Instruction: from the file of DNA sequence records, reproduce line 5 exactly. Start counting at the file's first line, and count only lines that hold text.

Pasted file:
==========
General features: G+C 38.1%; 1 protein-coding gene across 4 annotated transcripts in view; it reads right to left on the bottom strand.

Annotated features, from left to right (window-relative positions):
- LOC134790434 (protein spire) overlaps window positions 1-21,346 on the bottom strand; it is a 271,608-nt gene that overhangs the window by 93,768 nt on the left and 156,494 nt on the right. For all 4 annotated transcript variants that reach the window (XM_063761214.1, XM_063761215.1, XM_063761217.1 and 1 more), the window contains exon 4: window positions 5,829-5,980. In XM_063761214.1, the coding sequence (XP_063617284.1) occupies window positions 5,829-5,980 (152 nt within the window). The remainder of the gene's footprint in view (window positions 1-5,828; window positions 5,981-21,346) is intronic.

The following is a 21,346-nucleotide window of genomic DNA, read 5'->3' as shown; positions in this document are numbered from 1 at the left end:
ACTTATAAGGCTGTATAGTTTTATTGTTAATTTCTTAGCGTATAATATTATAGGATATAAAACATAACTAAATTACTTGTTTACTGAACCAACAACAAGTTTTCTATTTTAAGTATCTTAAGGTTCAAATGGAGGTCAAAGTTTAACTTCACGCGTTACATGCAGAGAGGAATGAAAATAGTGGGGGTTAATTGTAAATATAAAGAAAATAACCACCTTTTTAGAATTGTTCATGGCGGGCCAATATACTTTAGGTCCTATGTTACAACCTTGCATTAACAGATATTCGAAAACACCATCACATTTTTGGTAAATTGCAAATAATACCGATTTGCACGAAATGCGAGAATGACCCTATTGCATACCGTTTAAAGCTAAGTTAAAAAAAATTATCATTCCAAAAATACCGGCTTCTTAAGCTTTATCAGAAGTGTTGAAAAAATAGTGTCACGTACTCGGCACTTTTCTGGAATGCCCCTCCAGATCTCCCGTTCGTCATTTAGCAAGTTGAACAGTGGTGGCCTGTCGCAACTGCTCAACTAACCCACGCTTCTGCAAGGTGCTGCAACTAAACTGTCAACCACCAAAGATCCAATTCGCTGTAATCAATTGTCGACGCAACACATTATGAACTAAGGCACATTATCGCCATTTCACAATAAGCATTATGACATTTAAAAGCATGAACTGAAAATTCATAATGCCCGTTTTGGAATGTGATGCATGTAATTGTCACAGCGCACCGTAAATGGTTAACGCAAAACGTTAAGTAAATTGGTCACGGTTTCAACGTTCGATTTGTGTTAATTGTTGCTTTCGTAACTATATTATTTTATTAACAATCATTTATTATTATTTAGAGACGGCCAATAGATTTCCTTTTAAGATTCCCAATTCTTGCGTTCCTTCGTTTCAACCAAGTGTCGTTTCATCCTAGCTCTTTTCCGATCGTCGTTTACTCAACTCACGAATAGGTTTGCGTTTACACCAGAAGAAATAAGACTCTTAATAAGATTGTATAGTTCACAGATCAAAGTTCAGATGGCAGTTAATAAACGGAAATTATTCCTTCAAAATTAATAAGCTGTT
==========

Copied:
ACTTATAAGGCTGTATAGTTTTATTGTTAATTTCTTAGCGTATAATATTATAGGATATAAAACATAACTAAATTACTTGTTTACTGAACCAACAACAAGTTTTCTATTTTAAGTATCTTAAGGTTCAAATGGAGGTCAAAGTTTAACTTCACGCGTTACATGCAGAGAGGAATGAAAATAGTGGGGGTTAATTGTAAATATAAAGAAAATAACCACCTTTTTAGAATTGTTCATGGCGGGCCAATATACTTTAGGTCCTATGTTACAACCTTGCATTAACAGATATTCGAAAACACCATCACATTTTTGGTAAATTGCAAATAATACCGATTTGCACGAAATGCGAGAATGACCCTATTGCATACCGTTTAAAGCTAAGTTAAAAAAAATTATCATTCCAAAAATACCGGCTTCTTAAGCTTTATCAGAAGTGTTGAAAAAATAGTGTCACGTACTCGGCACTTTTCTGGAATGCCCCTCCAGATCTCCCGTTCGTCATTTAGCAAGTTGAACAGTGGTGGCCTGTCGCAACTGCTCAACTAACCCACGCTTCTGCAAGGTGCTGCAACTAAACTGTCAACCACCAAAGATCCAATTCGCTGTAATCAATTGTCGACGCAACACATTATGAACTAAGGCACATTATCGCCATTTCACAATAAGCATTATGACATTTAAAAGCATGAACTGAAAATTCATAATGCCCGTTTTGGAATGTGATGCATGTAATTGTCACAGCGCACCGTAAATGGTTAACGCAAAACGTTAAGTAAATTGGTCACGGTTTCAACGTTCGATTTGTGTTAATTGTTGCTTTCGTAACTATATTATTTTATTAACAATCATTTATTATTATTTAGAGACGGCCAATAGATTTCCTTTTAAGATTCCCAATTCTTGCGTTCCTTCGTTTCAACCAAGTGTCGTTTCATCCTAGCTCTTTTCCGATCGTCGTTTACTCAACTCACGAATAGGTTTGCGTTTACACCAGAAGAAATAAGACTCTTAATAAGATTGTATAGTTCACAGATCAAAGTTCAGATGGCAGTTAATAAACGGAAATTATTCCTTCAAAATTAATAAGCTGTT